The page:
290 History of Wake Forest College
As has been said, however, it was not from choice but from
necessity that the College admitted students with deficient prepara-
tion. Step by step the faculty under the lead of President Taylor
sought to escape from it. Some advance is indicated in the catalogue
of 1890-91 with a definite statement by subjects of requirements for
admission. These at first were meager, and not intended to cover all
the preparation required. Later catalogues show fuller statements with
the College keeping pace with advances in standards set by
accrediting agencies. Not less than thirteen units were required in
1904-05, though it was many years later, and when the colleges of the
country were already giving in their classes and accrediting on the
requirements for their degrees elementary instruction in foreign
languages and mathematics, that a student was not permitted to enter
with deficiencies in preparation to be removed after matriculation.
Record should also be made of the fact that in the years when the
College was seeking to surrender all its sub-collegiate work to the
secondary schools, the average training of the students coming to the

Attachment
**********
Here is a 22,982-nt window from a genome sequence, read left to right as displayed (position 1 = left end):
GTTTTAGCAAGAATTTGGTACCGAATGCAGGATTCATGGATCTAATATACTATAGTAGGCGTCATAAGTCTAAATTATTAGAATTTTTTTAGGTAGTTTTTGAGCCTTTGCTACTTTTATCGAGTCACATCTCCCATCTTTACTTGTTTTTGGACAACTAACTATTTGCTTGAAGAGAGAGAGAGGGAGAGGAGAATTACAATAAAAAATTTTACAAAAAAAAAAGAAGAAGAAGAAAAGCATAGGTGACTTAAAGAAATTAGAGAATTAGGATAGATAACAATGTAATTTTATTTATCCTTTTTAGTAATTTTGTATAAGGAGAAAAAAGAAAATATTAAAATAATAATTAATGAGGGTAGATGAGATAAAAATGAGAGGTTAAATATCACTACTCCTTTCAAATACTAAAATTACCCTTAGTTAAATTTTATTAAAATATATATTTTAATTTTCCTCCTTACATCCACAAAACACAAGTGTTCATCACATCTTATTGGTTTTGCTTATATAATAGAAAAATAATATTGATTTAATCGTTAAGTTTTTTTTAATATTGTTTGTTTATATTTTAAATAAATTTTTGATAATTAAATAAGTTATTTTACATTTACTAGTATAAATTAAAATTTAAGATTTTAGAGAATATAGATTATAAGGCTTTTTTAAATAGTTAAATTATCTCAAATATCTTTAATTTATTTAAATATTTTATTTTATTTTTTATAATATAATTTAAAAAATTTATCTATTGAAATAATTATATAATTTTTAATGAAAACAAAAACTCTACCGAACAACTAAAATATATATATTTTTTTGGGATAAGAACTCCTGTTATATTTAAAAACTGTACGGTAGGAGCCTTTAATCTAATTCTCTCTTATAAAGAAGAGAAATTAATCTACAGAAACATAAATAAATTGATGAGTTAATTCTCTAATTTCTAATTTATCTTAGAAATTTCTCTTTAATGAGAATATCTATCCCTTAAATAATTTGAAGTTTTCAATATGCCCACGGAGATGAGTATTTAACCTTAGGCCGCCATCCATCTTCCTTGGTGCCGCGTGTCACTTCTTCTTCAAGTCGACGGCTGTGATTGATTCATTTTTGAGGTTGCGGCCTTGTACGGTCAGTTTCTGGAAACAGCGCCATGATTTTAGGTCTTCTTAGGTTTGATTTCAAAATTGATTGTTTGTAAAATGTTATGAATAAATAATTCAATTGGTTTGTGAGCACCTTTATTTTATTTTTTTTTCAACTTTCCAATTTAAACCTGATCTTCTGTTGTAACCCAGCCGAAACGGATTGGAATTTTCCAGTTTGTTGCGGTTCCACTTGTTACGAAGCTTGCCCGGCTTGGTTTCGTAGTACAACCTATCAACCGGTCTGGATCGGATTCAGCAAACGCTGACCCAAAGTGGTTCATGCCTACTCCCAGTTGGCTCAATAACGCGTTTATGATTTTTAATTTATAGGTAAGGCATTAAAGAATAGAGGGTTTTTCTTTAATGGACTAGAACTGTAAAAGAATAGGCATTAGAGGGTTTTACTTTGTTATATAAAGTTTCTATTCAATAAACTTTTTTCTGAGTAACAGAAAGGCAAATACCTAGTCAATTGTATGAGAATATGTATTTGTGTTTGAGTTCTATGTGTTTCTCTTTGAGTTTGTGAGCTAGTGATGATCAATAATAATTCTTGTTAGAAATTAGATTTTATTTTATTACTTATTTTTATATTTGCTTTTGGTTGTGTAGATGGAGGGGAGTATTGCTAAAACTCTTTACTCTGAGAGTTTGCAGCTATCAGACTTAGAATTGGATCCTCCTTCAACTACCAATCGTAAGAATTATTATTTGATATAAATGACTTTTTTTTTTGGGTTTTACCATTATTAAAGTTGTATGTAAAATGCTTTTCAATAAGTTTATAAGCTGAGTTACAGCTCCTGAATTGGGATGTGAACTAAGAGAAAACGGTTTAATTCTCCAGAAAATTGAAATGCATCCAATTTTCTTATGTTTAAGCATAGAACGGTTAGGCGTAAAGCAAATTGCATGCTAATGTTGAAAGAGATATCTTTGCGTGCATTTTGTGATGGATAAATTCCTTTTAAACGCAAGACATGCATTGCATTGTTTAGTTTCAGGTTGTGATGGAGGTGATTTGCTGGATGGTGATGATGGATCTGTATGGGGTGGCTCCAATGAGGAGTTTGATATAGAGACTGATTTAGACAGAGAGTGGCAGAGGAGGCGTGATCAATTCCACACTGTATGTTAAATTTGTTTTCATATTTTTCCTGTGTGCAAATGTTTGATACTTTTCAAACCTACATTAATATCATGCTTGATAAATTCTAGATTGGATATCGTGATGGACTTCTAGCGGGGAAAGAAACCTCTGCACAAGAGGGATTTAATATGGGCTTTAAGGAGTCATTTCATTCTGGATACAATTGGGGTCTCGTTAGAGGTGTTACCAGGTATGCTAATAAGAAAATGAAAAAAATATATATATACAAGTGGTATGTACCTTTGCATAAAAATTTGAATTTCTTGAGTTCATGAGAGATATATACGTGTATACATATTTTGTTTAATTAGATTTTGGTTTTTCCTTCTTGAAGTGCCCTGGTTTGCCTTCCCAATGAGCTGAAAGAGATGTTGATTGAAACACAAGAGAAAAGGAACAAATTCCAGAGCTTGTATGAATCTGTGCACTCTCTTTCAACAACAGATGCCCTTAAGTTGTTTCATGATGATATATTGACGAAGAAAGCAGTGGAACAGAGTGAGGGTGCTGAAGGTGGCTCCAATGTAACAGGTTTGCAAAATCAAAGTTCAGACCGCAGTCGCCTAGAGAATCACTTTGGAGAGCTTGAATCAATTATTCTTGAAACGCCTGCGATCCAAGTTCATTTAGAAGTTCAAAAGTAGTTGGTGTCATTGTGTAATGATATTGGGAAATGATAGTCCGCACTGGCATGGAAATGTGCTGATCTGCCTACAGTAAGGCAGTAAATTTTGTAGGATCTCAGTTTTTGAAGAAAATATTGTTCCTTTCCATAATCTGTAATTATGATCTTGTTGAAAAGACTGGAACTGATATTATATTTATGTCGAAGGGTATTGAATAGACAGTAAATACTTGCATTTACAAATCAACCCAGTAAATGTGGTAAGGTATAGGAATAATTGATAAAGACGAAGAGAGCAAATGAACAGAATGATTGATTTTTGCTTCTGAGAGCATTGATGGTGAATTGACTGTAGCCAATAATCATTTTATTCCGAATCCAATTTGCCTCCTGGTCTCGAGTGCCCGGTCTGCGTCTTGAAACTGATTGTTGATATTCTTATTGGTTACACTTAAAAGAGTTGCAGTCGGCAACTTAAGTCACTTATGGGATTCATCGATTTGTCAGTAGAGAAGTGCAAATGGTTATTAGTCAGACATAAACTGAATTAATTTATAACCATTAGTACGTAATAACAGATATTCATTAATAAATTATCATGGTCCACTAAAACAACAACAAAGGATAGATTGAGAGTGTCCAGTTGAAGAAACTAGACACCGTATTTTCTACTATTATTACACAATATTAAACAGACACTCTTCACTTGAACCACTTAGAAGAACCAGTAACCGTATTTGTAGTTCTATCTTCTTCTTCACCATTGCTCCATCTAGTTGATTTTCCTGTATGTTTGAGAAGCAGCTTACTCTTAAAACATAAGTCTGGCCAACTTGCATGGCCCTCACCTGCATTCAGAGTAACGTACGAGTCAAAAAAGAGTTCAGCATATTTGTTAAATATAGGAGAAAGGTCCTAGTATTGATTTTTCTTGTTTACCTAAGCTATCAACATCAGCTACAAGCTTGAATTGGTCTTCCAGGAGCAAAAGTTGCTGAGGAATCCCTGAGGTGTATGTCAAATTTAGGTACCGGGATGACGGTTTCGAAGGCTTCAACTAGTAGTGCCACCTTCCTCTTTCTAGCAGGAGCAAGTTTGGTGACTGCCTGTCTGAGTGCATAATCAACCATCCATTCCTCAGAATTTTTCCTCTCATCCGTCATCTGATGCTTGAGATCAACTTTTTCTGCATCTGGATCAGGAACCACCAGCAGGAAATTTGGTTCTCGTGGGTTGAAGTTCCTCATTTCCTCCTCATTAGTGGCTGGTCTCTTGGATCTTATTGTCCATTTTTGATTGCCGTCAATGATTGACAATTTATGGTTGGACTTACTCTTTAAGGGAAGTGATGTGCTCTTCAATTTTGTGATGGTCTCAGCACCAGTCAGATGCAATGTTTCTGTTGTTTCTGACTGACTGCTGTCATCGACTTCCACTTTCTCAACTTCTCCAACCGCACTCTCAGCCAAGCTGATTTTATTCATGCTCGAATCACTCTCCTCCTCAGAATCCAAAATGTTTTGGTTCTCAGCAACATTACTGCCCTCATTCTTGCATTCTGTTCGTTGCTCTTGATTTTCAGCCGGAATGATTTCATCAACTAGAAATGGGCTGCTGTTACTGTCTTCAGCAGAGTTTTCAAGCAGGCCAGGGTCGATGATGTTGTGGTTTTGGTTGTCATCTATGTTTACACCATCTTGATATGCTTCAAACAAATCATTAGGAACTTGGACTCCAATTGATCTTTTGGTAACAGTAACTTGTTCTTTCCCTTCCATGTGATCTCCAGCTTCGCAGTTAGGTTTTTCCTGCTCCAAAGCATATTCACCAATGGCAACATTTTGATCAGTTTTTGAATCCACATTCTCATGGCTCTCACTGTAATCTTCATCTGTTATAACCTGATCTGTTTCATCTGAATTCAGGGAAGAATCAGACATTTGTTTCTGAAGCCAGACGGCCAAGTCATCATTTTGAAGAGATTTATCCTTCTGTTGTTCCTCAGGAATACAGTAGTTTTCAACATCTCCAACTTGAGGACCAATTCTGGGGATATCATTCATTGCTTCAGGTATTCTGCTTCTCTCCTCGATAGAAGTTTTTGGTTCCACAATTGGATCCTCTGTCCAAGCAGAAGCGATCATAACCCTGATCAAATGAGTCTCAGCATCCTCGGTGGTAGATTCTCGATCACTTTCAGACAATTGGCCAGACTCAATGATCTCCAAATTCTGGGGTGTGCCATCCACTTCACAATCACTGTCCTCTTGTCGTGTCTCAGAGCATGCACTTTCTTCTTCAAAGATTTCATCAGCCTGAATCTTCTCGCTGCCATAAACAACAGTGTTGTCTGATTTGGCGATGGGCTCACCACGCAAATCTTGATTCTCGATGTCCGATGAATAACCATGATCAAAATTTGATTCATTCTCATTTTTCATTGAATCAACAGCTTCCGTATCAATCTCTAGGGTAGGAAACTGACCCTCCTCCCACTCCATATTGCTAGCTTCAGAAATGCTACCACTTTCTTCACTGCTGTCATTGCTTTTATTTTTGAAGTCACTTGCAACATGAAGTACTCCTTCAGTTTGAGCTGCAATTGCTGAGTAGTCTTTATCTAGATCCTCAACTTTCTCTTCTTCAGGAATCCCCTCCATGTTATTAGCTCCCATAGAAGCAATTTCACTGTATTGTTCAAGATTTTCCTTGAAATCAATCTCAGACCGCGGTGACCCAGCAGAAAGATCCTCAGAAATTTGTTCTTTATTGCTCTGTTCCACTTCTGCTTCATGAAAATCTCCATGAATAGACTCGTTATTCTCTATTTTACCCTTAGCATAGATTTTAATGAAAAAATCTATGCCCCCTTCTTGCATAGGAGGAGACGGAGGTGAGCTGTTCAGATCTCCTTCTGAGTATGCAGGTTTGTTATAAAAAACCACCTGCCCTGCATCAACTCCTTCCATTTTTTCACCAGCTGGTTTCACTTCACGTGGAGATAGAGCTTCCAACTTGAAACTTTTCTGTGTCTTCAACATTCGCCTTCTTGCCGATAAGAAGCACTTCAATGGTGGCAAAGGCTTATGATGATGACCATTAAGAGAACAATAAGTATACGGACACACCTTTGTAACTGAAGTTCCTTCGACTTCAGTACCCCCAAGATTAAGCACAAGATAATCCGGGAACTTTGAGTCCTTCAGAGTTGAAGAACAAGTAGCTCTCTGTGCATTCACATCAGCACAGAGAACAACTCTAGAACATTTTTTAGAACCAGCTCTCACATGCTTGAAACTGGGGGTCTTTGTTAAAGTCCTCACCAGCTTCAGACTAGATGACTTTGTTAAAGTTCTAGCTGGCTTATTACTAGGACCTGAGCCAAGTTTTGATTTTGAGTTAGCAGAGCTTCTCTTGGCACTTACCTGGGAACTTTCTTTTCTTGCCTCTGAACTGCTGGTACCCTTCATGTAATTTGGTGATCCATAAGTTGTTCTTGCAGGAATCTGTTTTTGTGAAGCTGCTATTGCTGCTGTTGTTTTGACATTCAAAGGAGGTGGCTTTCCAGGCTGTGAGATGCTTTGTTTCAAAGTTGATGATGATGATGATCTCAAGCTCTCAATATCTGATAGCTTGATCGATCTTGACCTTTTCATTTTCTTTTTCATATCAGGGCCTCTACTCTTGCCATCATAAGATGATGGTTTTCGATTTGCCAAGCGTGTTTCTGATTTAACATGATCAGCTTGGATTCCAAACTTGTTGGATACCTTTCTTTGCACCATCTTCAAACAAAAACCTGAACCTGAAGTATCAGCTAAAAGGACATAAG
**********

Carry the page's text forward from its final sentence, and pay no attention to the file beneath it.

College was little if at all improved. In the period of 1890-1900 high
schools and academies greatly increased in number in the state, but
not in average efficiency; many of the new schools had instructors
much less capable of giving proper instruction in Latin and
Mathematics and Greek, and, in fact, in most other studies, than heads
of the academies of earlier years, and their students were much less
well trained for the classes of the first college year than those who had
done this work in the older academies or in the sub-collegiate classes
of the College. Especially was this true of students of Latin. In
response to the demands of the high schools the colleges had
increased their entrance requirements from two to three and then to
four years of high school work in that language, work many of the
high schools were utterly incapable of doing. Their students, however,
came to college with credit for the full course and entered the first
year of college Latin, along with the smaller number who had been
properly trained. With this jumble of students the instructor in first
year college Latin had an all but im-
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